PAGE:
Secretary Rice noted that the path Libya had chosen was making the world a more peaceful place, serving the interest of Libya's own people, and adding to the security of all nations. She affirmed that as Libya continued this course, it would regain a secure and respected place among the nations of the world.

Secretary Shalgam pledged to cooperate in good faith with any further requests for information in connection with the Pan Am investigation.

Secretary Rice welcomed this assurance and the two parties agreed to continue and increase cooperation in areas of mutual interest.

© Scoop Media

 
 
 
 
 
World Headlines

 

At The UN: Paris Climate Agreement Moves Closer To Entry Into Force

The Paris Agreement on climate change moved closer toward entering into force in 2016 as 31 more countries joined the agreement today at a special event hosted by United Nations Secretary-General Ban Ki-moon. More>>

ALSO:

ALSO:

Gordon Campbell: On The End Game In Spain (And Other World News)

The coverage of international news seems almost entirely dependent on a random selection of whatever some overseas news agency happens to be carrying overnight... Here are a few interesting international stories that have largely flown beneath the radar this past week. More>>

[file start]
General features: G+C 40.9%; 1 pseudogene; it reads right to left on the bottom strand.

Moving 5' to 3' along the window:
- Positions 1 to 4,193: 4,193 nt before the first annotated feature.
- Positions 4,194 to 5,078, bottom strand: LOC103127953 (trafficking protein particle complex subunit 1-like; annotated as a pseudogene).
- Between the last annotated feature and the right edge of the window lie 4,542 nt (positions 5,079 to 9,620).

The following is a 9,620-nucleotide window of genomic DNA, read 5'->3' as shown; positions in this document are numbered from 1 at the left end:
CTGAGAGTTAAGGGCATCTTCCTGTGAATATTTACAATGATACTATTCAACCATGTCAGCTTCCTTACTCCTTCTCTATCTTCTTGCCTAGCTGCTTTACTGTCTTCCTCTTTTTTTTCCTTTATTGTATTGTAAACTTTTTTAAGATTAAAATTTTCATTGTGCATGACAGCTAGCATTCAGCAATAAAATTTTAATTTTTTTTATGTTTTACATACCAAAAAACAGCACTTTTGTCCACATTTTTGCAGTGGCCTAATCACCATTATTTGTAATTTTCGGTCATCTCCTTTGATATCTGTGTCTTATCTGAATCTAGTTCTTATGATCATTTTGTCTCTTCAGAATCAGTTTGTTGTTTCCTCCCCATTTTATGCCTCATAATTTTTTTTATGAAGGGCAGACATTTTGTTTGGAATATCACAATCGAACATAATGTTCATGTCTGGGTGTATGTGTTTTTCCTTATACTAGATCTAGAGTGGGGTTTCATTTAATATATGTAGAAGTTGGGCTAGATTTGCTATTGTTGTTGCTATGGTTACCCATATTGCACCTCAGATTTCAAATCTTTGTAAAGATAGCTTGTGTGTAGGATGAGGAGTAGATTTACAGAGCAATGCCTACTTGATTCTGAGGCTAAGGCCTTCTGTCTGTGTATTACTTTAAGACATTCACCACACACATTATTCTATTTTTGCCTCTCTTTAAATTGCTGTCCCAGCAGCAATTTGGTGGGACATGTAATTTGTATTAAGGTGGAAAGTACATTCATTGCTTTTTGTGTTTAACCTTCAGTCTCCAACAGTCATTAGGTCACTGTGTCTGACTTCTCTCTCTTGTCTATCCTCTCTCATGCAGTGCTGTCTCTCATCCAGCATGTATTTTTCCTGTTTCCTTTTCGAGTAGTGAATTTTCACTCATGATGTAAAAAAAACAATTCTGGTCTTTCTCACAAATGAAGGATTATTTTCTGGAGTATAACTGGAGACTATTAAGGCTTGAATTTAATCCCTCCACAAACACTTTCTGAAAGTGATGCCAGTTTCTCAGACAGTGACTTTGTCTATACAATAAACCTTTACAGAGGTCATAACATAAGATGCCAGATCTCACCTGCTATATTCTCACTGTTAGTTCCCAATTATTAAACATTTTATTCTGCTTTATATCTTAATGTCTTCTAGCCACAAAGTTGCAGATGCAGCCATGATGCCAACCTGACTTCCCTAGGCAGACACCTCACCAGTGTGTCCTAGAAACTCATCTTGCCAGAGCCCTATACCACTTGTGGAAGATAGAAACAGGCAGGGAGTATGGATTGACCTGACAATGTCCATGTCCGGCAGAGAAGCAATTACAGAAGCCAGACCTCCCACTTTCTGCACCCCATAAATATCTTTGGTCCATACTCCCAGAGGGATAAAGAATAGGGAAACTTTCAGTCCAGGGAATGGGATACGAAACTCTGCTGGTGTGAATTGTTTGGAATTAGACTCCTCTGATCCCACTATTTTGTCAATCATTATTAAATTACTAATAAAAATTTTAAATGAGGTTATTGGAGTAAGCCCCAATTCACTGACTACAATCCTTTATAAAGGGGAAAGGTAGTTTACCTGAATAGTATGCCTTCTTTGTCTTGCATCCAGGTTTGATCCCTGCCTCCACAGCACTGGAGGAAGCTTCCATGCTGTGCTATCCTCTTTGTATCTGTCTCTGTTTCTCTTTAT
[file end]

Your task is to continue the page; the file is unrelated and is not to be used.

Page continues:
Amnesty/Human Rights Watch: Appalling Abuse, Neglect Of Refugees On Nauru

Refugees and asylum seekers on Nauru, most of whom have been held there for three years, routinely face neglect by health workers and other service providers who have been hired by the Australian government, as well as frequent unpunished assaults by local Nauruans. More>>

ALSO:

Other Australian Detention

Gordon Campbell: On The Censorship Havoc In South Africa’s State Broadcaster

Demands have included an order to staff that there should be no further negative news about the country’s President Jacob Zuma, and SABC camera operators responsible for choosing camera angles that have allegedly made the President ‘look shorter’ were to be retrained... More>>

ALSO:

Gordon Campbell: On A Bad Week For Malcolm Turnbull, And The Queen

Malcolm Turnbull’s immediate goal – mere survival – is still within his grasp... In every other respect though, this election has been a total disaster for the Liberals. More>>

ALSO:

Gordon Campbell: On Bidding Bye Bye To Boris

Boris Johnson’s exit from the contest for Conservative Party leadership supports the conspiracy theory that he never really expected the “Leave” option to win the referendum – and he has no intention now of picking up the poisoned chalice that managing the outcome will entail... More>>

ALSO:

Get More From Scoop

 
 
 
 
 
World
Search Scoop  
 
 
Powered by Vodafone
NZ independent news